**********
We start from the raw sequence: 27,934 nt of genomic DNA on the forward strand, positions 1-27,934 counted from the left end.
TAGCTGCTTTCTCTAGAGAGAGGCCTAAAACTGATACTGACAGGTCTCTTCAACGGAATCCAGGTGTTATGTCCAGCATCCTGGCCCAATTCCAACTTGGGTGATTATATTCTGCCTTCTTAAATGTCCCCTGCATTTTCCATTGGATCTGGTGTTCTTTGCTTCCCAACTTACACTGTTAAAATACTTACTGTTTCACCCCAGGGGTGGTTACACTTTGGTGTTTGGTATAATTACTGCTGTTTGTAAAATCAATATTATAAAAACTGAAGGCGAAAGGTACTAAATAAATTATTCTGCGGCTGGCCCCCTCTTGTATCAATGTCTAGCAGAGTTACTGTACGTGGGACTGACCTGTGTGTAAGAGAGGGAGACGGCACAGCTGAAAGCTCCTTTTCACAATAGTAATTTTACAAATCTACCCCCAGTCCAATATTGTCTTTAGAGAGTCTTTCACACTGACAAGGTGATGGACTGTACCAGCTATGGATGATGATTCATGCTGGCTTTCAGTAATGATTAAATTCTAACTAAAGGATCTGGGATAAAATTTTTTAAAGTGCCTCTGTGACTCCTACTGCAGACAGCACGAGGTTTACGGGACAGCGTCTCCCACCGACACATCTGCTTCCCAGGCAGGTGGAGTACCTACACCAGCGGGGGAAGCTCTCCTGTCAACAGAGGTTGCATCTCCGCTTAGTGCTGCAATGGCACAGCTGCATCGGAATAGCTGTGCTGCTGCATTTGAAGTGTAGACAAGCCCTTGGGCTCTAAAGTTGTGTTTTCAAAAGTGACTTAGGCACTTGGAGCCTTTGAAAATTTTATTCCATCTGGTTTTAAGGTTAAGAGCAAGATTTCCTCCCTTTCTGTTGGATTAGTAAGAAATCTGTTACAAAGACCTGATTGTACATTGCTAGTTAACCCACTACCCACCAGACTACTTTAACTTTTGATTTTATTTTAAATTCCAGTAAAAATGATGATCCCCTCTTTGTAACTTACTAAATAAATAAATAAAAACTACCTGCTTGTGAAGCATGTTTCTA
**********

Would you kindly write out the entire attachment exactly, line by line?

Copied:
We start from the raw sequence: 27,934 nt of genomic DNA on the forward strand, positions 1-27,934 counted from the left end.
TAGCTGCTTTCTCTAGAGAGAGGCCTAAAACTGATACTGACAGGTCTCTTCAACGGAATCCAGGTGTTATGTCCAGCATCCTGGCCCAATTCCAACTTGGGTGATTATATTCTGCCTTCTTAAATGTCCCCTGCATTTTCCATTGGATCTGGTGTTCTTTGCTTCCCAACTTACACTGTTAAAATACTTACTGTTTCACCCCAGGGGTGGTTACACTTTGGTGTTTGGTATAATTACTGCTGTTTGTAAAATCAATATTATAAAAACTGAAGGCGAAAGGTACTAAATAAATTATTCTGCGGCTGGCCCCCTCTTGTATCAATGTCTAGCAGAGTTACTGTACGTGGGACTGACCTGTGTGTAAGAGAGGGAGACGGCACAGCTGAAAGCTCCTTTTCACAATAGTAATTTTACAAATCTACCCCCAGTCCAATATTGTCTTTAGAGAGTCTTTCACACTGACAAGGTGATGGACTGTACCAGCTATGGATGATGATTCATGCTGGCTTTCAGTAATGATTAAATTCTAACTAAAGGATCTGGGATAAAATTTTTTAAAGTGCCTCTGTGACTCCTACTGCAGACAGCACGAGGTTTACGGGACAGCGTCTCCCACCGACACATCTGCTTCCCAGGCAGGTGGAGTACCTACACCAGCGGGGGAAGCTCTCCTGTCAACAGAGGTTGCATCTCCGCTTAGTGCTGCAATGGCACAGCTGCATCGGAATAGCTGTGCTGCTGCATTTGAAGTGTAGACAAGCCCTTGGGCTCTAAAGTTGTGTTTTCAAAAGTGACTTAGGCACTTGGAGCCTTTGAAAATTTTATTCCATCTGGTTTTAAGGTTAAGAGCAAGATTTCCTCCCTTTCTGTTGGATTAGTAAGAAATCTGTTACAAAGACCTGATTGTACATTGCTAGTTAACCCACTACCCACCAGACTACTTTAACTTTTGATTTTATTTTAAATTCCAGTAAAAATGATGATCCCCTCTTTGTAACTTACTAAATAAATAAATAAAAACTACCTGCTTGTGAAGCATGTTTCTA